Monday, January 05, 2009

My Wife Just Sent Me an E-mail

She wiped out on her bike, but wanted me to know she's fine. My heart went cold and I thought, "How fine?" though grateful she was intact enough to get the rest of the way to work and type on a keyboard, because when she says "bike" she means almost six hundred pounds of motorcycle.

She's been using her motorcycle for commuting these days, and I try not to think about the danger aspect, blocking it out successfully. Now I'll have to work at it all over again. I know she's a good defensive driver, I know she's geared up adequately (and according to her e-mail, especially glad for her gloves and face guard today, EEEEK!), but oh god.

She got her motorcycle endorsement back about ten years ago, and bought her Honda Aero 1100 shortly after. I wasn't too happy about it, but wanted her to have fun, and wrote all about it. I've talked to her since the e-mail, and she's A-OK.

September 1998

My Very Own Motorcycle Mama

The specter of motorcycledom has suddenly re-entered our lives. And I’m none too pleased.

There was a time when I loved the thrill of riding with my woman. When I wallowed in the trust, the risk, the sweet, sultry image-consciousness of it all (sort of an S/M experience for featherweights).

But that was before having children. Which is sweet, risky, thrilling though completely without any boost to one’s self-image (at least for the baby-maker, stud-mothers can look pretty smug). And amazingly, it seems to wipe away virtually all of those thrill-seeking urges from the moment of conception to well into middle age.

At least it did for me.

My wife, however, feels differently. She’s a motorcycle rider from way back. Not the Harley drivin’, leather wearin’ kind o’ dyke, just your basic athletically-inclined, tomboy style motorcycle lesbian that drove dirt bikes as a teen and graduated upwards. And since I was a back-of-the-bike kind of gal when we met, she was all the more alluring for this skill.

However, as I remind her when she gets the urge from time to time, that was two children and a house ago. Which might not be such a great constraint was it not for our clearly delineated division of duties. She works and brings home the bucks. I devote my every waking hour to getting our offspring through childhood unscathed. In light of this, the idea of being plunged into widowhood, single-parenthood and a job market I have virtually no skills for, is enough to keep me awake for a year. I am very simply afraid. Naturally she’s not happy with my squelching of her good clean fun, with my urgently painted images of quadriplegia and single-parenthood, but since, after all, she was bikeless (her brother having wrecked it some years ago), it was not something that was easy to get back into.

All that has changed.

Her best guy friend has made her an offer she has no intention of refusing. He recently returned from overseas with his wife and newborn son. And when he wanted to reclaim his motorcycle from storage, his wife expressed some of the deepest fears that I have detailed above and was eager for the bike to go. Permanently. However, our friend came up with a plan. Instead of selling the bike and losing it forever, he could lend it to my wife (who taught him how to ride after all). Then, after spending a couple of years (or months) breaking down his wife’s resolve, in good time he could be a roaring Harley dude again.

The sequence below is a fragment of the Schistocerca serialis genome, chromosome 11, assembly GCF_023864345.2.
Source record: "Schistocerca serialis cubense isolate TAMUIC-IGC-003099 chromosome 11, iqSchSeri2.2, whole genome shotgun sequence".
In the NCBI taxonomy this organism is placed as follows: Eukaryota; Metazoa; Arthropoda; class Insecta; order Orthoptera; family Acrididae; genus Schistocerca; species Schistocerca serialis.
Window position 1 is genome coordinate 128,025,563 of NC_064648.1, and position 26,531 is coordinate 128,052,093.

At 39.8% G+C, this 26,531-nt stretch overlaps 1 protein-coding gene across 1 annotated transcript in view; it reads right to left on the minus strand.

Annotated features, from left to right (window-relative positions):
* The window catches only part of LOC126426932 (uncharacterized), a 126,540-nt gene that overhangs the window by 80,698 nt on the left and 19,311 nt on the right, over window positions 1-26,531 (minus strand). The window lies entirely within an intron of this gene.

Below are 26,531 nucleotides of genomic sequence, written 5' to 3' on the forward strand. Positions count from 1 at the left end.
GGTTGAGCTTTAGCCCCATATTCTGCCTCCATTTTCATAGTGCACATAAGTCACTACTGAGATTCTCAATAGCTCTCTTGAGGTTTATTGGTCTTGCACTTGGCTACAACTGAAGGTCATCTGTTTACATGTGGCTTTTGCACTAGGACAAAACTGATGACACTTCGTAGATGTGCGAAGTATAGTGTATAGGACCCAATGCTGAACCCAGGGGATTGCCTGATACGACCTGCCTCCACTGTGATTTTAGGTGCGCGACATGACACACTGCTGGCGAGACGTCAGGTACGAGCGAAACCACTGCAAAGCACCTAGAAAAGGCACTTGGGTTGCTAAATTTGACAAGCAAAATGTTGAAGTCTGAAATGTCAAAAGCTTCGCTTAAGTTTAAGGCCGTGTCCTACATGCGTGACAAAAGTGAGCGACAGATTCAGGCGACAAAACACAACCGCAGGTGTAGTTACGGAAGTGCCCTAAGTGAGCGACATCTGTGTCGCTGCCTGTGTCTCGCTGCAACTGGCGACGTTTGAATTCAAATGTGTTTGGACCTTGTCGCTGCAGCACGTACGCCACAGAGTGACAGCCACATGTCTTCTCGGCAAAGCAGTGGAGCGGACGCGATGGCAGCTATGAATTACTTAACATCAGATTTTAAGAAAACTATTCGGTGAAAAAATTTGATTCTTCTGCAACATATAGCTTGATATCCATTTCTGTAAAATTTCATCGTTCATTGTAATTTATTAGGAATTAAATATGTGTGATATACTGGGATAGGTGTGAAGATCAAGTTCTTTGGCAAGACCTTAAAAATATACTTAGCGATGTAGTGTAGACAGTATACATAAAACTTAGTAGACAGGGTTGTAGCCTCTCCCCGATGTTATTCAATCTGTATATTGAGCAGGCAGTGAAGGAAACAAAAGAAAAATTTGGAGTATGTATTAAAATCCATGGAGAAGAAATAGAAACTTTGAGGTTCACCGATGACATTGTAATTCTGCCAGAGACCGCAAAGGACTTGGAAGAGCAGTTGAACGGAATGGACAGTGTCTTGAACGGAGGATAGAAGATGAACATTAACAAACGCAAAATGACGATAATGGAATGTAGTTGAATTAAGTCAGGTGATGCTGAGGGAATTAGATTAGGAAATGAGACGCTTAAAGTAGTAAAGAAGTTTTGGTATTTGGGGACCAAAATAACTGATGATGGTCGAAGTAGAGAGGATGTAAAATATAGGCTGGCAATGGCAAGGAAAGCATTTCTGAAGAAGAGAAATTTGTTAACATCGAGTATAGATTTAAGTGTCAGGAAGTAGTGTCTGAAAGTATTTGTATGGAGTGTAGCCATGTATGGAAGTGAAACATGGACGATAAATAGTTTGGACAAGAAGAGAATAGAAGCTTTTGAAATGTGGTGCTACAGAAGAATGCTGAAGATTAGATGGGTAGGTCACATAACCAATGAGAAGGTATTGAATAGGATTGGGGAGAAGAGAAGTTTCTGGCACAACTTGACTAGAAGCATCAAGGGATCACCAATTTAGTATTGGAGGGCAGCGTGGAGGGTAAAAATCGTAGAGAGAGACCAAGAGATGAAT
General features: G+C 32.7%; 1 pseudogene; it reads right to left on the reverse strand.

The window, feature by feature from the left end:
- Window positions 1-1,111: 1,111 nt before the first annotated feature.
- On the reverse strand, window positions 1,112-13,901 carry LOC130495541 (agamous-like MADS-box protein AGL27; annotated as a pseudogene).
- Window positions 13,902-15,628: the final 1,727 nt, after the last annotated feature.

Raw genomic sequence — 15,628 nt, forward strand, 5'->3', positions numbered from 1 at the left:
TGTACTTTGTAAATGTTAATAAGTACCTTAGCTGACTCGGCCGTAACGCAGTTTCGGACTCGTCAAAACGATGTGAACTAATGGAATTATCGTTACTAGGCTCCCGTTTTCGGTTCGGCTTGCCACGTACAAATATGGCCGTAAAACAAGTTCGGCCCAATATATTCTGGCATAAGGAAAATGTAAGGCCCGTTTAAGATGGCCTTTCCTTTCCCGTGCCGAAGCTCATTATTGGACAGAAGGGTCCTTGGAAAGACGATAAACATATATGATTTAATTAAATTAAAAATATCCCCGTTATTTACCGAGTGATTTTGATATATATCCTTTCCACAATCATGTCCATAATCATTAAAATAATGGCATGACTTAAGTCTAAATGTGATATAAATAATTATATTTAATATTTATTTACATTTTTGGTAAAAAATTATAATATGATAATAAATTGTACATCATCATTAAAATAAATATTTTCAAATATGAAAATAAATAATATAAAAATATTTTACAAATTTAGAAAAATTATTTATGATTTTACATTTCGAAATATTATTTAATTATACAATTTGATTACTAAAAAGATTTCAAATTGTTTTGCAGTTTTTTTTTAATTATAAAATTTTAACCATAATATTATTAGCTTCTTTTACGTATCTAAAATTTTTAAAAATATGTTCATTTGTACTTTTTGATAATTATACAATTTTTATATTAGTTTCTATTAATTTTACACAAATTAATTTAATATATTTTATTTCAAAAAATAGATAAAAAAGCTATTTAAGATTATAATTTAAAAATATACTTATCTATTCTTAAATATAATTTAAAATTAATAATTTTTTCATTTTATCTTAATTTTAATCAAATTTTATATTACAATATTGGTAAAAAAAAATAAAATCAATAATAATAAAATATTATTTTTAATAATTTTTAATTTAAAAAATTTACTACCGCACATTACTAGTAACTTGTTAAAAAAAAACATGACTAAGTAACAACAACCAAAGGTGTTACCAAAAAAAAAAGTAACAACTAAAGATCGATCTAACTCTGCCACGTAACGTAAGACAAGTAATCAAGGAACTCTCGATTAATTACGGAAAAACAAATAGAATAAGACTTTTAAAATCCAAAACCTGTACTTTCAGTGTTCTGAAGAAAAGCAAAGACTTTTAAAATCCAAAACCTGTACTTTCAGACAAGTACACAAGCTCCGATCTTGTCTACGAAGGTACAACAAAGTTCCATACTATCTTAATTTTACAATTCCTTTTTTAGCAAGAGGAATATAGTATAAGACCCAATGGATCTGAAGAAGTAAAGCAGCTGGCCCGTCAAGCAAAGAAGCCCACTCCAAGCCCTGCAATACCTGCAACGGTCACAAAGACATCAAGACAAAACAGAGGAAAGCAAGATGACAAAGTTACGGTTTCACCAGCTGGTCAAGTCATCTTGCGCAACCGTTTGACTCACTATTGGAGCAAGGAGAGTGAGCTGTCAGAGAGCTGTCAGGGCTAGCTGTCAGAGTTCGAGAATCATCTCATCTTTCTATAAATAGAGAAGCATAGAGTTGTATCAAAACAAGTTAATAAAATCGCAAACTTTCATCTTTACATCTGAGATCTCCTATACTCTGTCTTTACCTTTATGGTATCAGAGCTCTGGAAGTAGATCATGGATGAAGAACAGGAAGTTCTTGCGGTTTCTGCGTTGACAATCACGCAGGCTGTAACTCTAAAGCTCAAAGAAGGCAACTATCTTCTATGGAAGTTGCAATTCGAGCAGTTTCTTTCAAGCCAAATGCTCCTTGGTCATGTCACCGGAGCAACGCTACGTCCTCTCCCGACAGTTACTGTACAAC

To give him credit, he did talk to me first before making the offer. It’s well known that I am a force to be reckoned with and he was eager to avoid my wrath. And since I have been watching my spouse sigh over motorcycles for the last ten years, in a weak moment I relented and said yes (because to give her credit, she wasn’t going to do it without my OK).

Since then I’ve spoken to many people about this issue. And though some agree with an old flame of mine (who was no help at all!) that since my wife was bringing home the bacon she deserved her toys and wasn’t she “insured up the whazoo” anyway, many share my basic unease. Some of the moms I told threw their arms around me and cried, “poor baby, how are you handling it?” And I heard more than one, “my husband has been hounding me for years to get one.” And everyone has an accident story to tell, some story where someone died, was paralyzed, lost a limb, got amnesia or a brutal case of acne. This has done nothing to brighten my spirits so I may stop asking for the opinion of others.

And my “Safety Queen” concerns expand far beyond motorcycles and mamas. I feel this way about parents that take drugs, drink too much, engage in casual sexual encounters, have glass-topped tables, or run for President. All very bad ideas where children are involved.

My poor wife is naturally disappointed that having agreed to her riding this dang thing I can’t muster up a little more enthusiasm. It is clear that her heart is into it. As compared to, say, any little old home project that has laid around half-finished for months, her preparedness for the bike has gone like clockwork. She got enrolled in and passed with flying colors a motorcycle endorsement course within days. She is making arrangements to pick it up, has found out about insurance and is basically hyped to the sky. Though I have vowed never to ride it with her, she probably intends to break me down gently over the years and get me on it within the decade, since I’m sure a bike of her own is inevitable.

And that being what it is, we have worked out one little compromise. Should she get a bike of her own someday (complete with sissy bar), every Pride day I’ll ride with her in the Dykes on Bikes. ‘Cause even though I’m a guilt obsessed mom, in my heart of hearts, there’s still a back of the bike kind of gal screaming to get out.

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